By Brian E. Clark
MADISON – The Wisconsin Institutes for Discovery are a risky endeavor, Carl Gulbrandsen, managing director of the Wisconsin Alumni Research Foundation (WARF), acknowledged Tuesday.
But they are worth the gamble because they hold the potential to produce breakthrough science that can improve lives and create new companies and jobs for Wisconsin.
“The centers also will strengthen UW-Madison,” said Gulbrandsen, who spoke at a packed Wisconsin Innovation Network luncheon. WARF manages the patents for the university and is contributing $50 million for the institutes.
UW-Madison graduates John and Tashia Morgridge have given another $50 million. The state will pony up another $50 million for the first phase of the project, which will include a private research center named for the Morgridges. The institutes will be built on the 1300 block of University Avenue in the heart of the UW-Madison campus and should open by late 2008.
Gulbrandsen said the institutes are needed to leverage research grants from industry and the federal government because the competition with other top universities for funding is increasing.
With the Morgridge Institute for Research, the UW-Madison will be better able to compete with top universities like Stanford, which has its own private Clark Center – which may serve as a model for the Morgridge center.
Gulbrandsen said the Morgridge institute will be more nimble, have less bureaucracy and allow easier transfer of technology to private industry. In addition, because it will be funded with private dollars, Morgridge scientists will be able to work on unregistered stem cell lines.
Gulbrandsen said the centers – which will produce 500 new jobs – will stress interdisciplinary research because it has great potential for producing new discoveries. In addition, federal grants for interdisciplinary projects often receive priority over others, he said.
Because of Tashia Morgridge’s interest in education, Gulbrandsen said will have a special outreach to K-12 teachers and students around the state.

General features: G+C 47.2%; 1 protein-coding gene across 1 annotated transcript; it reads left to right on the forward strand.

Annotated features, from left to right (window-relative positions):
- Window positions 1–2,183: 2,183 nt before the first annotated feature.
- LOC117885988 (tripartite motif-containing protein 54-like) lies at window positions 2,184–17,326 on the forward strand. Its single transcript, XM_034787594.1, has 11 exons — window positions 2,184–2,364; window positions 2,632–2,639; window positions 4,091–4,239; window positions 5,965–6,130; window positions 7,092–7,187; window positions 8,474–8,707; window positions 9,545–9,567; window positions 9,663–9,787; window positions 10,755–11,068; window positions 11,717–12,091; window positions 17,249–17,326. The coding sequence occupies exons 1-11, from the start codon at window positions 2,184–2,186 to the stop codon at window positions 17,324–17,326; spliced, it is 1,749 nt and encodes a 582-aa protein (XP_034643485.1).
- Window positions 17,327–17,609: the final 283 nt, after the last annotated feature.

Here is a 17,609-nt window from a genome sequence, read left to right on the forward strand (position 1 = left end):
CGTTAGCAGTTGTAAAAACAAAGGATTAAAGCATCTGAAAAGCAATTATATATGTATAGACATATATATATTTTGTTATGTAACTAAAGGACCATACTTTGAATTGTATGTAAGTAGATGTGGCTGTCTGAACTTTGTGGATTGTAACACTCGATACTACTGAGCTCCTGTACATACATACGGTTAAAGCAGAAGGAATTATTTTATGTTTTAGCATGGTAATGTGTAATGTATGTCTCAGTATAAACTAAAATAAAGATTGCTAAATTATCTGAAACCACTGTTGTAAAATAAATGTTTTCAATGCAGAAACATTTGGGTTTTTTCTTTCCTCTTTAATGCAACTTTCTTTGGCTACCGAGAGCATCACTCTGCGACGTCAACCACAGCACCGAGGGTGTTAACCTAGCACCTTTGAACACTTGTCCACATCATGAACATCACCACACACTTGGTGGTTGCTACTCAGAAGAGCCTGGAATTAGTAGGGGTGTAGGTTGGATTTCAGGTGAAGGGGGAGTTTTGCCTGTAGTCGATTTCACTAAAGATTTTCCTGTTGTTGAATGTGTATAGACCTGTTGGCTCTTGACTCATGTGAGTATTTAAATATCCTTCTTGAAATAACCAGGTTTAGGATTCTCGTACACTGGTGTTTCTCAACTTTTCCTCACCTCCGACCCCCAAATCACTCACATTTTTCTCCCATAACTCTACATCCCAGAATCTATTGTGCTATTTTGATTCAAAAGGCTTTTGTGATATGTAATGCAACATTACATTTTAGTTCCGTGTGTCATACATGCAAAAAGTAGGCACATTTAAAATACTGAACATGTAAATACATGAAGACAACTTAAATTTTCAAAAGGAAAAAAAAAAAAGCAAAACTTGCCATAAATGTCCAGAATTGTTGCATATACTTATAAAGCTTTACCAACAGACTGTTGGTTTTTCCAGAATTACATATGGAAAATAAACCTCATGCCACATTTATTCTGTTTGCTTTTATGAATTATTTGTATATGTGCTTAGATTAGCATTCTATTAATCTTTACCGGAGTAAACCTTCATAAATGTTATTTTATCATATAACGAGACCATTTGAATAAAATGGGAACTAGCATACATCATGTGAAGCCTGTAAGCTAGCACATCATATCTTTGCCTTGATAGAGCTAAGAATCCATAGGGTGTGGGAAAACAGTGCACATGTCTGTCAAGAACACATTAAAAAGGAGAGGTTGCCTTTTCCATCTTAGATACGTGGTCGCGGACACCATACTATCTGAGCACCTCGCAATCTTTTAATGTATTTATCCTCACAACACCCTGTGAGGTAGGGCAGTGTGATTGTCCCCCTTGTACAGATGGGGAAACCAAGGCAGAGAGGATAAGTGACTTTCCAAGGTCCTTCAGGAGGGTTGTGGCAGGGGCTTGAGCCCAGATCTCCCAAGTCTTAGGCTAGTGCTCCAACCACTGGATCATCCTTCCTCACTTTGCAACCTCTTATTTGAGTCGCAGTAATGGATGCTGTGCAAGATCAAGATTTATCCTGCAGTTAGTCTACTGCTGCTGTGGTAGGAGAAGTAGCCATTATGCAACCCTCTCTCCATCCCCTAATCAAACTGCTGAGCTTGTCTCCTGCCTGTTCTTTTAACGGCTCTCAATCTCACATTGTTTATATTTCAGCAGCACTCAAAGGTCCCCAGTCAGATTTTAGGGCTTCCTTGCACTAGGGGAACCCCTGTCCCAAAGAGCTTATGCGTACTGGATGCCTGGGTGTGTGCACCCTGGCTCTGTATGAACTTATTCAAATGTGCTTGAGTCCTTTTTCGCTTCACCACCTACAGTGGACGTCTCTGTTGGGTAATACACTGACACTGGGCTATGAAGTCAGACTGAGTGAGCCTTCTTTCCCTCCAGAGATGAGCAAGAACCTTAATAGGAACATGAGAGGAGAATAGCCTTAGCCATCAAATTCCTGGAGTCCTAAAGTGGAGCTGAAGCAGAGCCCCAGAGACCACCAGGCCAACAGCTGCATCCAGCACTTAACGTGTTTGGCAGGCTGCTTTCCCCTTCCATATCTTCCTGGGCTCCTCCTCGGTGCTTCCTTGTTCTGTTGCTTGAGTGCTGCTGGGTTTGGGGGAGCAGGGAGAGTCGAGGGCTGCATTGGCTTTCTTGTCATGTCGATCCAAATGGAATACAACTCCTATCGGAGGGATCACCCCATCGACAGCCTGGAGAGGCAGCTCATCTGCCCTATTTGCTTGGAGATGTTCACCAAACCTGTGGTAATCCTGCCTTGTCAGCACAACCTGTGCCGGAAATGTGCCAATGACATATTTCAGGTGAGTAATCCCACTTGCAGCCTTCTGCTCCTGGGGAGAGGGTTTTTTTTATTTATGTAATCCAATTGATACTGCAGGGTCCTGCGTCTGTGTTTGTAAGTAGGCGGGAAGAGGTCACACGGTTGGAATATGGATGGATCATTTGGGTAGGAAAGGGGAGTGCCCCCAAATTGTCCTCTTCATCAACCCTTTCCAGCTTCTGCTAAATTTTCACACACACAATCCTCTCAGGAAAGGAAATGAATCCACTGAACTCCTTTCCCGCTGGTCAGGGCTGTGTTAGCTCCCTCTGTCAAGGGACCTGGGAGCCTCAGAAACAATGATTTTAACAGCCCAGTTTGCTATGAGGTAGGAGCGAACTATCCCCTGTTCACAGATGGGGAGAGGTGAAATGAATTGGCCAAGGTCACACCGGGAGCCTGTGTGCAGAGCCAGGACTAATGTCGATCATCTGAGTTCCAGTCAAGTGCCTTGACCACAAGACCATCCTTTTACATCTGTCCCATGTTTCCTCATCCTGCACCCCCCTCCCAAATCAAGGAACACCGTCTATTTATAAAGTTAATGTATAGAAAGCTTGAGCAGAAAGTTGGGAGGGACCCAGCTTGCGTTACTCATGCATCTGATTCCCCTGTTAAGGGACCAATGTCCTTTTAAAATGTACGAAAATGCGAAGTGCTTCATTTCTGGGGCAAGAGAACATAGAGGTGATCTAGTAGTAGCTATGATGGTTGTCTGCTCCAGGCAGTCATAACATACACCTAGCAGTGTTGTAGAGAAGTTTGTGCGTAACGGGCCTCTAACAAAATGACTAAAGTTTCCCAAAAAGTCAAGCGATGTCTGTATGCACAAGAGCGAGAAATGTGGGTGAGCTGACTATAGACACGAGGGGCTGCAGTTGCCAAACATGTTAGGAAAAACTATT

“The institutes will focus on advancing the Wisconsin idea,” he said.
The Morgridge institute will also have what he dubbed “hotel” lab space for visiting scientists on sabbatical or professors from other schools in the UW system.
In response to a question, Gulbrandsen said he hopes the institutes will be able to attract the “best minds in science” and compete with international research powerhouses like Singapore, which is pouring hundreds of millions of dollars into stem cell programs.
“If we do this right, the brightest scientists will want to be here,” he said.
Gulbrandsen praised Gov. Jim Doyle for his support for the institutes and noted that former Gov. Tommy Thompson is a supporter of stem cell research.
But he said he believes he would be able to work with Doyle’s Republican opponent, Congressman Mark Green of Green Bay. Green has voted against expanding federal support to unregistered embryonic stem cell lines, but voted for increased funding for the National Institutes of Health.
Democrats have said the institutes would be in jeopardy if Green were governor and charge that he would criminalize life-saving stem cell research pioneered in Wisconsin.
They say Green has a record of consistently voting to restrict stem cell research in Congress, and is a supporter of legislation vetoed last year by Doyle that would threaten stem cell research and scientific advancement in the state.
Green, however, said he has never voted to criminalize stem cell research, but is opposed to the “dangerous, unethical questionable practice of human cloning.”
“Green’s father is a doctor,” Gulbrandsen said. “When the facts are laid out, I would hope he would support the institutes. He is supportive of registered lines. And I would assure him we will be responsible and follow all the National Academy of Science guidelines.”